Israel moves to Takhath, or In Place of, from the Place of Assemblies. This was certainly the case for Israel. They were taken out of their Place of Assembly, and they continued to be removed from each place they assembled, wandering from place to place throughout the generations. This is seen in the next move…

27 They departed from Tahath and camped at Terah.

The twenty-fourth movement is from Takhath, or “In Place Of,” to Terakh. The name Terakh is the same as that of the father of Abraham. Its meaning is a best guess, but it appears to come from two words, tur, which gives the sense of a broad sweeping motion, and ravakh which is to be wide, spacious, unconfined, and so on. Thus, it could signify Wanderer.

It makes complete sense that they were given wandering in place of a home and a place of assembly. Thus, the names suit the pattern of Israel’s exile. From there…

28 They moved from Terah and camped at Mithkah.

The twenty-fifth movement is from Terah or Wanderer, to Mithkah. The word comes from mathoq – to become sweet or pleasant. Thus, it means Sweetness. Though seemingly unlike something experienced in exile, it may be exactly the opposite.

When in exile, Israel found wonderful, pleasant places to dwell. However, in time, they were uprooted again and forced to move on. That is the case with the move here and then away from here…

29 They went from Mithkah and camped at Hashmonah.

The twenty-sixth movement is from Mithkah, or Sweetness, to Khasmonah. It comes from khashman which is some type of envoy. That comes from a root signifying wealthy. Thus, it may mean Fertile. Being uprooted from a pleasant place, they find themselves in a new location, a fertile one. But for people under punishment, there is nothing permanent or lasting, and thus…

30 They departed from Hashmonah and camped at Moseroth.

The twenty-seventh movement is from Khashmonah, or Fertile, to Moseroth. It is the plural of the same place, Moserah, which is seen in Deuteronomy 10:6 –

“(Now the children of Israel journeyed from the wells of Bene Jaakan to Moserah, where Aaron died, and where he was buried; and Eleazar his son ministered as priest in his stead.” Deuteronomy 10:6

As it says elsewhere that Aaron died on Mount Hor, it follows that the names Moserah, Moseroth, and Hor are the same place, or that Mount Hor is located near a place called Moserah. Moserah means Bond or Bonds, as in those used on prisoners.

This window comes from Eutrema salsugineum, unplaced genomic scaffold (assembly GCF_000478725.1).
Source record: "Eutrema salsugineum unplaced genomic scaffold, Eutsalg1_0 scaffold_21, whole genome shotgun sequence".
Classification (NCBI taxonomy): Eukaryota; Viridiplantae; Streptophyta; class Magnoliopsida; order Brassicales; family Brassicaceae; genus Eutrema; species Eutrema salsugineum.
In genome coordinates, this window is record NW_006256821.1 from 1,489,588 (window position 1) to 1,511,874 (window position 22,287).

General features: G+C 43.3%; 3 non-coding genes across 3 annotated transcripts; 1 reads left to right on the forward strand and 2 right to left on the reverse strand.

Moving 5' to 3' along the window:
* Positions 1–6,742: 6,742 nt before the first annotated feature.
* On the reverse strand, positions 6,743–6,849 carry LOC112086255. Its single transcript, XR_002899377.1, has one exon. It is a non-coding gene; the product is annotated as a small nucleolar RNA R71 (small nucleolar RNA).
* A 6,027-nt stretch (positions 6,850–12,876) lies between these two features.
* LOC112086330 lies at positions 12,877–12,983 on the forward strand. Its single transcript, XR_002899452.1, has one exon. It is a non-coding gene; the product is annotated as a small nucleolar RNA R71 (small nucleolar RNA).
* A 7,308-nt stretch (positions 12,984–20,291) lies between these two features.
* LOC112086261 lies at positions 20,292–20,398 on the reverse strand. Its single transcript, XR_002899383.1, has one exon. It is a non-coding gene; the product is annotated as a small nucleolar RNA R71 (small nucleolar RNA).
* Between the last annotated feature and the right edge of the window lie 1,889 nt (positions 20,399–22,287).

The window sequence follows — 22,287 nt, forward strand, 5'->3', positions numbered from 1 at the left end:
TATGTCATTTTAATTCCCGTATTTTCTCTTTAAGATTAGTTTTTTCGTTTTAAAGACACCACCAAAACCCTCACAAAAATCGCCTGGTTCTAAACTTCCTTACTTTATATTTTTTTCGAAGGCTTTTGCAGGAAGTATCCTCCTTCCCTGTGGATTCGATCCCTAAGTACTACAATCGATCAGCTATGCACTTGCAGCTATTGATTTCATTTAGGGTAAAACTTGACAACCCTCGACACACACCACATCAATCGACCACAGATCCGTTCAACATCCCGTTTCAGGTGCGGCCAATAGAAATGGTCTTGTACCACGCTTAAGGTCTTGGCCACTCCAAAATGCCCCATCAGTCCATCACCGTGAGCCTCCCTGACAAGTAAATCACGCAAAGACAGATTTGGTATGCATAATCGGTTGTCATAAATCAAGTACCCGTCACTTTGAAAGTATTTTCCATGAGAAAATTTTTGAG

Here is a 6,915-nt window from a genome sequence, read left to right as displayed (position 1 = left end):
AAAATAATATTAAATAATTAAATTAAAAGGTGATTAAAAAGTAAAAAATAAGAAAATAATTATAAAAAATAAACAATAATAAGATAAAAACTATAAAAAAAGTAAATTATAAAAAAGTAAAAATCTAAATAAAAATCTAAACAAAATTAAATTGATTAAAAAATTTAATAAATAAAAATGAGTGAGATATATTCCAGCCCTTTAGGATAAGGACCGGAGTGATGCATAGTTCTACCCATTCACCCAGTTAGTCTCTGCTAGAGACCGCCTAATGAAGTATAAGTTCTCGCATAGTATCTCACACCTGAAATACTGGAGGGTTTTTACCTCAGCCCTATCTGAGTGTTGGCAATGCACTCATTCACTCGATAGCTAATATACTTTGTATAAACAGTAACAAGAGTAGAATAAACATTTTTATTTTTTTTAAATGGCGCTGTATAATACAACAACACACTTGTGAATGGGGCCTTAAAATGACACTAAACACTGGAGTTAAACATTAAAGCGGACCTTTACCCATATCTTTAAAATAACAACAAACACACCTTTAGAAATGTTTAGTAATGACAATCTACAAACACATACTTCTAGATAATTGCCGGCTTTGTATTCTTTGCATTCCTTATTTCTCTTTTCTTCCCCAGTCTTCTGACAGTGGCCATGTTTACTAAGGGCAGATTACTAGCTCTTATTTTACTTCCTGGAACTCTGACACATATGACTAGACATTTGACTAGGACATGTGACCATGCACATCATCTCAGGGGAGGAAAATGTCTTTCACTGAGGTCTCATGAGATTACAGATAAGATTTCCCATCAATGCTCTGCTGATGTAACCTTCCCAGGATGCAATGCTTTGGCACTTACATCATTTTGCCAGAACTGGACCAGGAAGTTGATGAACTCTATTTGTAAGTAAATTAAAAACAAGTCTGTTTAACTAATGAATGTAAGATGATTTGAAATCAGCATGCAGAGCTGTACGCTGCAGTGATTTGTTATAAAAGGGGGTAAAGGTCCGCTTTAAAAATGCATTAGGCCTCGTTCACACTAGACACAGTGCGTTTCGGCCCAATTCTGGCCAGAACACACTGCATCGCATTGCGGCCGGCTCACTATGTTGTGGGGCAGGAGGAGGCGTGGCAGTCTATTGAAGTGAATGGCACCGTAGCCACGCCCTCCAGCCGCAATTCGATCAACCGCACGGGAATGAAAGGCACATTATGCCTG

The picture of exile in bonds is obvious, and it is how the people often found themselves. They chose the yoke of the law, bound themselves to it, and in turn they were bound and imprisoned in the lands of their exile.

31 They departed from Moseroth and camped at Bene Jaakan.

The twenty-eighth movement is from Moseroth, or Bonds, to Bene Yaaqan. Bene means sons. Yaaqan comes from a root, aqal, meaning to twist. It is used in Habakkuk 1:4 –

“Therefore the law is powerless,
And justice never goes forth.
For the wicked surround the righteous;
Therefore perverse judgment proceeds.” Habakkuk 1:4

Thus, Bene Jaaqan signifies Sons of Twisting, meaning perverting. The picture is obvious. It speaks of a people who twist that which is right and proper and follow a contrary path. This continues to be seen, especially in the liberal Jews of the world, to this day. However, it speaks of any who would forsake the truth of God in Christ, which Israel famously did and continues to do.

32 They moved from Bene Jaakan and camped at Hor Hagidgad.

The twenty-ninth movement is from Bene-Yaaqan, or Sons of Twisting, to Khor Hagidgad. Khor signifies a cavern. Hagidgad is a tough word to be dogmatic about. It is derived from gadad, meaning to assemble or to gash. Maybe it means Cavern of the Gatherers.

At this point in the narrative, Israel is still under exile. They are still a united people, but they are exiles from their land. Despite having no home, they remain gathered as a people.

33 They went from Hor Hagidgad and camped at Jotbathah.

The thirtieth movement is from Khor Hagidgad, or Cavern of the Gatherers, to Yotbathah, meaning “Pleasantness.” In Deuteronomy 10:7, Yotbathah is said to be a land of rivers of waters. However, the word for “rivers” there is one signifying a wadi. It receives water at intermittent intervals. That word comes from a verb signifying to take possession or inherit.

Yotbathah is a land of inheritance, but it is not the land of inheritance. There is nothing permanent there for Israel, and so they move on. Israel is united, and they are being led, outside of their land of inheritance, to their future meeting with destiny…

34 They moved from Jotbathah and camped at Abronah.

The thirty-first movement is from Yotbathah, or Pleasantness, to Avronah, or Passage. It comes from avar, meaning to pass. The nah at the end is an imperative feminine plural. Thus, it would signify something like “Do Pass Over!”